Group projects are typically a source of anxiety and apathy in the minds of college students. However, the idea that our group project had the potential to make an impact on the students at UW, the community in Seattle, and discuss the political implications of a global problem was enough. We faced a series of roadblocks, yet we were able to put together a project that both engaged the community while starting conversations about a global issue and political pathways to become involved in a solution.
I’ve been inspired by this in that I now know about political engagement and civic organization, and I can see myself pursuing something along those lines for a future career. I already knew I wanted to go into communications but now I think that I want to do communications for a nonprofit, or a public policy group. It was definitely difficult, but the conversations I had with students and knowing that I educated people about a topic that affects people all over the world made the entire ordeal completely worth it.
Our focus on food deserts came about through what we learned in class about income disparity and food justice. We read a lot about how to battle the rise of unhealthy processed foods, but the answer was almost always individualism, suggesting that individual choices could almost be a substitute for democracy (Pollan). How do you solve these problems and put in farmer’s markets and grocery stores without leading to gentrification and the ultimate pushing out of the communities you’re trying to help in the first place? If it’s all tied up into one interdependent socio-political system, it must be solved as such (Lecture 4/10). The connection between global and local is so important because it allows us to see and understand the problem, but then gives us an incentive to act and help our community. Without action, the “perpetual growth and the cycle of production and consumption” will continue to deny people of affordable, nutritional food (Robbins, 210).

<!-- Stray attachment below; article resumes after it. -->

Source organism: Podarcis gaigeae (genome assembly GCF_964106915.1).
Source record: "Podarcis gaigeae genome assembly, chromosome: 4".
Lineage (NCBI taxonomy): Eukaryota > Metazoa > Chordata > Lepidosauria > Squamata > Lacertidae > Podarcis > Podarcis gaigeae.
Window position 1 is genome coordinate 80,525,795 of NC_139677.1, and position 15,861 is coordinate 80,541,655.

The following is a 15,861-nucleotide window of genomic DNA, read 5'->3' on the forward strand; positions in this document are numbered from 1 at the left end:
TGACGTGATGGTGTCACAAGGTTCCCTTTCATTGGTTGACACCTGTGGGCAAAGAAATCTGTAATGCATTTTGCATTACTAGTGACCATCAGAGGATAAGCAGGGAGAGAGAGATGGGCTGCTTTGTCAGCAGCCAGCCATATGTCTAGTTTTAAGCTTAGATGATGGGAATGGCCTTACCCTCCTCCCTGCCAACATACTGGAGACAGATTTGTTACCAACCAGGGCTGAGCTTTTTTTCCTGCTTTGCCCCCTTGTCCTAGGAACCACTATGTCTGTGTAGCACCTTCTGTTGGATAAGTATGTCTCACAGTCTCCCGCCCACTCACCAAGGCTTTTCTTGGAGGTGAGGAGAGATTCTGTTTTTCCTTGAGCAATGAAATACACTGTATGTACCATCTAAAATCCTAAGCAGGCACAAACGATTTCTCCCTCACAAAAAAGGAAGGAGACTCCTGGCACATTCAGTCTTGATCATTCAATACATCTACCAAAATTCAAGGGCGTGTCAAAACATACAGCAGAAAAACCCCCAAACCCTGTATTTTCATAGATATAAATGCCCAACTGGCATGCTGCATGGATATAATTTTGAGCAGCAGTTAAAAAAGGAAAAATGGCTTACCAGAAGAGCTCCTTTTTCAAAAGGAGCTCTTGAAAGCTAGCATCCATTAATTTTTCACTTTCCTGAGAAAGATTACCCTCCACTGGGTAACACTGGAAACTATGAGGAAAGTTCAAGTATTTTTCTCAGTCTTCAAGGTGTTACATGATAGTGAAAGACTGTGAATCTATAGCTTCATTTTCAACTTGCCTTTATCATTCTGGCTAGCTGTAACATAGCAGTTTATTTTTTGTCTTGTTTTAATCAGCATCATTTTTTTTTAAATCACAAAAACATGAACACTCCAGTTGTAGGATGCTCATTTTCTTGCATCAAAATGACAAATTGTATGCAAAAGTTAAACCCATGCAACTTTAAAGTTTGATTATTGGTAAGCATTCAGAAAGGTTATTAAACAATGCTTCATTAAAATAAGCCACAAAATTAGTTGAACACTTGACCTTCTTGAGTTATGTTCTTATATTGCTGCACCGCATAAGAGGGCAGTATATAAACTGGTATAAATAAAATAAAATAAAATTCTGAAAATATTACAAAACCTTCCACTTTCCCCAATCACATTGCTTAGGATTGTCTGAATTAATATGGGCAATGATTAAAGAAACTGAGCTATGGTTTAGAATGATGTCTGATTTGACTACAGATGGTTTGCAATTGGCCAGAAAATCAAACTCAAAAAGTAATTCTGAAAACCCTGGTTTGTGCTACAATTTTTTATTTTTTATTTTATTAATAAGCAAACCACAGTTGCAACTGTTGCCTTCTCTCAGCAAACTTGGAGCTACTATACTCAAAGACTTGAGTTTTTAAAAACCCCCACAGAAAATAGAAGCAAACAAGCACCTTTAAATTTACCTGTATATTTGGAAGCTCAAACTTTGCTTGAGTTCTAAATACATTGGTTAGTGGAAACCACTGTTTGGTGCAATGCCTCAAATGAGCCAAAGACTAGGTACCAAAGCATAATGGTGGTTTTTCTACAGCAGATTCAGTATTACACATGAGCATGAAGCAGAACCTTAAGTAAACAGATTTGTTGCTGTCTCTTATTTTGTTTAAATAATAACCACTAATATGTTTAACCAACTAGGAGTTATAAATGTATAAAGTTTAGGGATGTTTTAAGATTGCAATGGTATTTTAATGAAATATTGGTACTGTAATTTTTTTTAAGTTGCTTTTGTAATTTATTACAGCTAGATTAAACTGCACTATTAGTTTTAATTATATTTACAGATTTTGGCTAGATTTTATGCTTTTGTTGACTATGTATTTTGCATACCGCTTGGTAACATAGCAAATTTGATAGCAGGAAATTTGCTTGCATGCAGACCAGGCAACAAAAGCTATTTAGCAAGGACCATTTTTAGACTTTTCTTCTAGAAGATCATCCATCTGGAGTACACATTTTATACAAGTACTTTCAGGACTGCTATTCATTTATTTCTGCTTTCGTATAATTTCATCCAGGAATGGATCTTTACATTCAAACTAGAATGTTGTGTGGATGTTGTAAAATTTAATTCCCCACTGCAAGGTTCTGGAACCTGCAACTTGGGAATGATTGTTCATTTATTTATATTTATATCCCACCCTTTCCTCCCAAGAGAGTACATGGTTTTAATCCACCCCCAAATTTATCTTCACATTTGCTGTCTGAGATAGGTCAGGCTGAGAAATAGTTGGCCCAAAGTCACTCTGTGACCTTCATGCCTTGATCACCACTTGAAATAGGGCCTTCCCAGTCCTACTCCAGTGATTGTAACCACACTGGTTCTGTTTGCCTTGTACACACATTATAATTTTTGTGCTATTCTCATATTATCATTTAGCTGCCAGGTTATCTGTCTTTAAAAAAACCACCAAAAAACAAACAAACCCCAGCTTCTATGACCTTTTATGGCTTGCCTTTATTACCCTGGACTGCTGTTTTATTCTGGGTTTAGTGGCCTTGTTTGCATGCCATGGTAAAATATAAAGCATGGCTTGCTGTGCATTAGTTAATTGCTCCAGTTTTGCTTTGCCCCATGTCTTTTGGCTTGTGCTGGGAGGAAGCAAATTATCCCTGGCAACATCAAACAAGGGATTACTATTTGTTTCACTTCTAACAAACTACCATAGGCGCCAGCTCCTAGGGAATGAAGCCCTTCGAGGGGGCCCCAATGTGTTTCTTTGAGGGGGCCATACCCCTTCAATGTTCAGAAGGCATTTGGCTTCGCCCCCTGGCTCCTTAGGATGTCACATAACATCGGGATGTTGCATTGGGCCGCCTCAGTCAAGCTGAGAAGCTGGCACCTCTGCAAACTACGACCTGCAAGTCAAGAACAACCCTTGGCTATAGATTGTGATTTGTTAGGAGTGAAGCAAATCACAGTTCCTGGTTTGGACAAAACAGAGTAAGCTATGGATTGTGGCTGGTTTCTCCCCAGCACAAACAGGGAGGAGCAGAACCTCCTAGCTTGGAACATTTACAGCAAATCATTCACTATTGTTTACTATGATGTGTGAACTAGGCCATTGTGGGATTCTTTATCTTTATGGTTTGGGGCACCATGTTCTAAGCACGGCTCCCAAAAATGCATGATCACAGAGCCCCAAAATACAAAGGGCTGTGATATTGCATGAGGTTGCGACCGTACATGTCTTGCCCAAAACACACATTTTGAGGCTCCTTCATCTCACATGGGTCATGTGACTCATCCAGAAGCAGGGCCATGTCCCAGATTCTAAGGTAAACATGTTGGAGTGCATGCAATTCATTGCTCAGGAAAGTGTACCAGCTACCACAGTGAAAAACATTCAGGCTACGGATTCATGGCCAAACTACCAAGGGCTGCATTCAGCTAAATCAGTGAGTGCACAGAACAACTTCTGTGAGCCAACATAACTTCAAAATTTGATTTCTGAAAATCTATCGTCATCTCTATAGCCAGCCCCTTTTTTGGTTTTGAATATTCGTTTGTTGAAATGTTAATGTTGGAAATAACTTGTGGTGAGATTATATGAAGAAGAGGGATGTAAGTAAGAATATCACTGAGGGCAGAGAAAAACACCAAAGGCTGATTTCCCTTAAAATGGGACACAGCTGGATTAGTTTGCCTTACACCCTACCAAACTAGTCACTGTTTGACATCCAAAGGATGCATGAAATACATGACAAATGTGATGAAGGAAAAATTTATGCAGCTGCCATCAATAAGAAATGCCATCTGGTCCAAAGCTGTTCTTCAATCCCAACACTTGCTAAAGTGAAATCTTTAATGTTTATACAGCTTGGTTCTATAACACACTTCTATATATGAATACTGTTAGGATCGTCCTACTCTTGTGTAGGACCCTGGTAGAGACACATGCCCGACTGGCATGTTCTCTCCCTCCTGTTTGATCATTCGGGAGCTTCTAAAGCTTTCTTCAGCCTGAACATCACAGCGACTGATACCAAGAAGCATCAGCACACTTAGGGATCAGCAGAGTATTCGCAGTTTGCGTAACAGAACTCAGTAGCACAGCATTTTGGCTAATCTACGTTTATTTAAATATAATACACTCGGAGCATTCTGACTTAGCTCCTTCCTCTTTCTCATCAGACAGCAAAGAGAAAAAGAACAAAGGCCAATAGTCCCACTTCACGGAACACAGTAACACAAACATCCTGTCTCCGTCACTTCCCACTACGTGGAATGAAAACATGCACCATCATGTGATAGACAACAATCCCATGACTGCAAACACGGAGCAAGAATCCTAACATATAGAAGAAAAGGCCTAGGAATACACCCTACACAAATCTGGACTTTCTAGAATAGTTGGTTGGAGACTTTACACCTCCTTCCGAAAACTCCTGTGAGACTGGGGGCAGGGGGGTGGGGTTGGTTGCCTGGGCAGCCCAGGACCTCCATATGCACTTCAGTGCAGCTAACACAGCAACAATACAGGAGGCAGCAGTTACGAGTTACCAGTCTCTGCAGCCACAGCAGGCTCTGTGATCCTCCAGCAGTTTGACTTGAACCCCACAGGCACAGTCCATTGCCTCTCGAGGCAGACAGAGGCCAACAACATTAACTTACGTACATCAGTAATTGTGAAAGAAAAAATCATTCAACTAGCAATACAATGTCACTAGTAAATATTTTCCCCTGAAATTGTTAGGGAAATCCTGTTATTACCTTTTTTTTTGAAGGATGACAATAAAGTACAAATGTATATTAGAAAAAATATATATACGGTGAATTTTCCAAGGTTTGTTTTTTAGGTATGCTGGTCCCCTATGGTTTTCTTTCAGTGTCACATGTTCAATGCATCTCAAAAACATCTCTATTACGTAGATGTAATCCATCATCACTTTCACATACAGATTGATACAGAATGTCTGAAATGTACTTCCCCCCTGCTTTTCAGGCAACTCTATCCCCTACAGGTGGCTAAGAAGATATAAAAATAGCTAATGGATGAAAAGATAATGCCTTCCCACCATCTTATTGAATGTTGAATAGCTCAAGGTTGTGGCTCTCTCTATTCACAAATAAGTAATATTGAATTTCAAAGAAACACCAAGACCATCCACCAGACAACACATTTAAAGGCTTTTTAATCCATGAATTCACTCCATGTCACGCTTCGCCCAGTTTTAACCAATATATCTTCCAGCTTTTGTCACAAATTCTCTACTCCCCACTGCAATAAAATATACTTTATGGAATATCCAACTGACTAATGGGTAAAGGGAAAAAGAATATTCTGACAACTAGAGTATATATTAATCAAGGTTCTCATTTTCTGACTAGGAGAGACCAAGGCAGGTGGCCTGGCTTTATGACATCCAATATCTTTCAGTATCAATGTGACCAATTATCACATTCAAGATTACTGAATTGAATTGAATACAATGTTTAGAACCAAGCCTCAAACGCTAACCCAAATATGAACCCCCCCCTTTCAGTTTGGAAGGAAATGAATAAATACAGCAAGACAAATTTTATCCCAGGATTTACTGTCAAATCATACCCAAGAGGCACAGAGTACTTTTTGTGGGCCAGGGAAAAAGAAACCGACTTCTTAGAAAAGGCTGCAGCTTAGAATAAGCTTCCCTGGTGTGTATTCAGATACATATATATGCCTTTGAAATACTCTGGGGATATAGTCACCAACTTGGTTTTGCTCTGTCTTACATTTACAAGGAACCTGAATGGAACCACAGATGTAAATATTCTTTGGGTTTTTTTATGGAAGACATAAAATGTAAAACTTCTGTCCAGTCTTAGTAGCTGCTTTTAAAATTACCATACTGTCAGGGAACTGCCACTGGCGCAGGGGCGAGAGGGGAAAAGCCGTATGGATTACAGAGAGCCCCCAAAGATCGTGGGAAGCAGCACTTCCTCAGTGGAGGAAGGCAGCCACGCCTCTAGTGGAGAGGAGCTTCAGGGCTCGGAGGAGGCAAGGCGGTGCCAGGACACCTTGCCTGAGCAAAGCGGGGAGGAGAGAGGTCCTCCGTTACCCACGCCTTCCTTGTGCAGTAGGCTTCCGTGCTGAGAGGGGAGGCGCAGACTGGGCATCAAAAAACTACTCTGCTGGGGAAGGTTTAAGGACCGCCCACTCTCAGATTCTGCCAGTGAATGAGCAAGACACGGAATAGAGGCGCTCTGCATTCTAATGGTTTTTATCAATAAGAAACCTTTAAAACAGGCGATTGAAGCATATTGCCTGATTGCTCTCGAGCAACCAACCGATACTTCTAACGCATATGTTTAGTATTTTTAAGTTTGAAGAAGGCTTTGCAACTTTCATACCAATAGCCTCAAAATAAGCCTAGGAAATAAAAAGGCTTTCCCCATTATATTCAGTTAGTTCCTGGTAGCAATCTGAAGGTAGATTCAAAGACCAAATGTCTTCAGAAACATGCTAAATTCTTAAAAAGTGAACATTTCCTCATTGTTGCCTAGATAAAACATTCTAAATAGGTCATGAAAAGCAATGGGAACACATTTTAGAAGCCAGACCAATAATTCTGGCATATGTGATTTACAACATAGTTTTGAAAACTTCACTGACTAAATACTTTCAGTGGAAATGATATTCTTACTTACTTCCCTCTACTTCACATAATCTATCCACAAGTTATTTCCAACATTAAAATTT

Illustration: Shirley Cannon
One of the best ways to engage an audience and inspire action is to educate on a global issue and then center it in a community close to the audience. The students we engaged with during our tabling session now have the tools to make a positive impact and work towards a global culture of food justice.